Happy mind, happy life, with Dr Rangan Chatterjee
What really is the key to a happy life? The esteemed Dr Rangan Chatterjee joins us in our latest episode.
General practitioner, host of BBC’s Doctor in the House, and best-selling mental wellness author, he has enlightened thousands with his 3 principles of core happiness: alignment, contentment, and control.
Sensing a disconnect between the modern medical system and the root cause of health problems, Dr Chatterjee set out to learn about holistic living.
There’s a difference between meaning and happiness, he explains to our host Dr Gemma Newman.
In this episode, we find out: how can we stop pursuing “junk happiness” and focus on what’s truly meaningful?
These days, Rangan has a holistic approach to health – and he says, with the benefit of hindsight, he can see how much his upbringing has shaped his path.
'My parents were Indian immigrants who came to the UK in the 60s and 70s. The idea of food as medicine was ingrained in me due to my culture. If I had a sore throat, my mum would make a ginger and honey concoction on the stove.'
Like, he says, so many children of Indian immigrants, he ended up at medical school. ‘But I always felt a disconnect in medicine. I knew my practice as a doctor wasn’t fully aligned to who I am as a person.’
The turning point came when his young son became ill, aged six months old. ‘He had a very serious convulsion. We weren’t sure he’d make it through the night.’
It turned out he had hypocalcaemia, extremely low blood calcium levels, due to a vitamin D deficiency. ‘Modern medicine saved his life, no question,’ says Rangan. But he realised it had also taught him nothing about how his son had ended up there. Guilt set in – ‘I felt I had let my son down’ – but also an obsession. ‘I started to study vitamin D, nutrition, gut immunology – I’d actually done an immunology degree, but never applied it in my medical practice.’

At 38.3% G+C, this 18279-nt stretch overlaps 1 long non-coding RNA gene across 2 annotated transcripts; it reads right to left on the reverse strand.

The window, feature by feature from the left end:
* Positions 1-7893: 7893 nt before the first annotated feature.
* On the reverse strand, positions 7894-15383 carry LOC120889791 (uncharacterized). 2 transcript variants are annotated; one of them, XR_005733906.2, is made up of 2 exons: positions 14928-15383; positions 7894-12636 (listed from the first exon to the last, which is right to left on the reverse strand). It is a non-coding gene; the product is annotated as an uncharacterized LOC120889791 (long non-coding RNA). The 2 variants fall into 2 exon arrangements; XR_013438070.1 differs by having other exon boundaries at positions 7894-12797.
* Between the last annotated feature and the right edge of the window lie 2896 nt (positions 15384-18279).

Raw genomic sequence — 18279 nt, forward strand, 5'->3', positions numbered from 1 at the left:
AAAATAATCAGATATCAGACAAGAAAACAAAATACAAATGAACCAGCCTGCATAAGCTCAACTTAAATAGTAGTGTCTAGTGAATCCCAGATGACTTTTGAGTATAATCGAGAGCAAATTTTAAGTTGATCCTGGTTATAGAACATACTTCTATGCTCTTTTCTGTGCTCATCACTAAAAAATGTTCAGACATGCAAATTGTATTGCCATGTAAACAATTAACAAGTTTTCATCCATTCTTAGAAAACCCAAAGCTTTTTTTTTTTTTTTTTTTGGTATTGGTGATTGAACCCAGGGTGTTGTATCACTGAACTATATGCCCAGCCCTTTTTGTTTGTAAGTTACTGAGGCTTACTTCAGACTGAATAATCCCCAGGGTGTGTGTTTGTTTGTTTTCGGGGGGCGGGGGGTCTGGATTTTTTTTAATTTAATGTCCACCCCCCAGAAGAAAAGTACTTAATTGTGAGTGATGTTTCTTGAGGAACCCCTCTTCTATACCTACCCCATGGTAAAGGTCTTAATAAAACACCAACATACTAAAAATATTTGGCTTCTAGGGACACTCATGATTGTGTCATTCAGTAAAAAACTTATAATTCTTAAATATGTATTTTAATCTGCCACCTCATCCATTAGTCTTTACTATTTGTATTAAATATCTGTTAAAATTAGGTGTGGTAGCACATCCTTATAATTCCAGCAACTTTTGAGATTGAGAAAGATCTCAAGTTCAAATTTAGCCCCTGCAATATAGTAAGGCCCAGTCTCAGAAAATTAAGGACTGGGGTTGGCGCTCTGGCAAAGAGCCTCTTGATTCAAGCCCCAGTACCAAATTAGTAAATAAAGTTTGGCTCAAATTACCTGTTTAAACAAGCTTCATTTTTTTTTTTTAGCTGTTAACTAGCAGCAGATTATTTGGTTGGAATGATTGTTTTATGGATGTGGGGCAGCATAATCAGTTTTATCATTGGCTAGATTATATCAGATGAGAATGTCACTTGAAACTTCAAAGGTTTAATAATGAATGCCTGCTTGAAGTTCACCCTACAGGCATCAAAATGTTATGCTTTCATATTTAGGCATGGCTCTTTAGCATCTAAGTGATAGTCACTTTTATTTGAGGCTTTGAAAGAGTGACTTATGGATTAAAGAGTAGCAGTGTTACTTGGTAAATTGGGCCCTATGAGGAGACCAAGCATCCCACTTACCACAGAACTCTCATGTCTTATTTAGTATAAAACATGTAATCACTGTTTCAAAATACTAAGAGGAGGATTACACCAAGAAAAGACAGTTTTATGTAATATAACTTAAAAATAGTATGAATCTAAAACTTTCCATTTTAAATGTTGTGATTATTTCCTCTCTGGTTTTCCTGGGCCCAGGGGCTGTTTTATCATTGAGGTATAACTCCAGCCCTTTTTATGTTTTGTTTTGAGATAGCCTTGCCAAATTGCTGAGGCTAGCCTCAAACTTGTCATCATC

What he’s learned on the way, says Dr Rangan, has helped him and his family – his son is now a thriving 12-year-old, and ‘I’ve never felt this good in terms of energy or cognition’. But it’s also helped his patients. ‘I can help them regain a level of health and vitality in a way I never could before. I believe 80-90% of what we see as medical doctors is in some way related to our collective modern lifestyles.’
He stresses: ‘I’m not blaming people, I understand life can be tough.’ His goal instead is to ‘empower people to believe they can be the architects of their own health and happiness’, rather than doctors simply handing out pills, which don’t get to the root causes (but often just ‘kick the can down the road’).
In his work, Rangan identifies four pillars of wellbeing – food, movement, sleep and relaxation. ‘These can have profound effects, not just obvious things like type 2 diabetes or obesity, but anxiety, depression, migraines, hormone problems, gut issues, low libido… If you make small changes, you may find these symptoms start to get better.’
Rangan isn’t scared to use the H word, either. ‘Modern medics don’t talk about healing. We tend to associate it with spirituality. But it’s the process of becoming whole again or helping someone recover. I proudly say I want to heal my patients.’
For Rangan’s latest book, Happy Mind, Happy Life, he dug down into what really makes the difference to our happiness – and came up with a formula to help.
He identifies three key components to what he terms ‘core happiness’, which form the ‘three-legged stool of happiness’, each part ‘separate but essential’.
This is where our inner values and external actions match up. ‘For much of my life there’s been a big gap. I got my self-worth from external validation. That’s a very lonely place to be,’ he says. ‘As I’ve repaired that gap, I’m much more aligned.’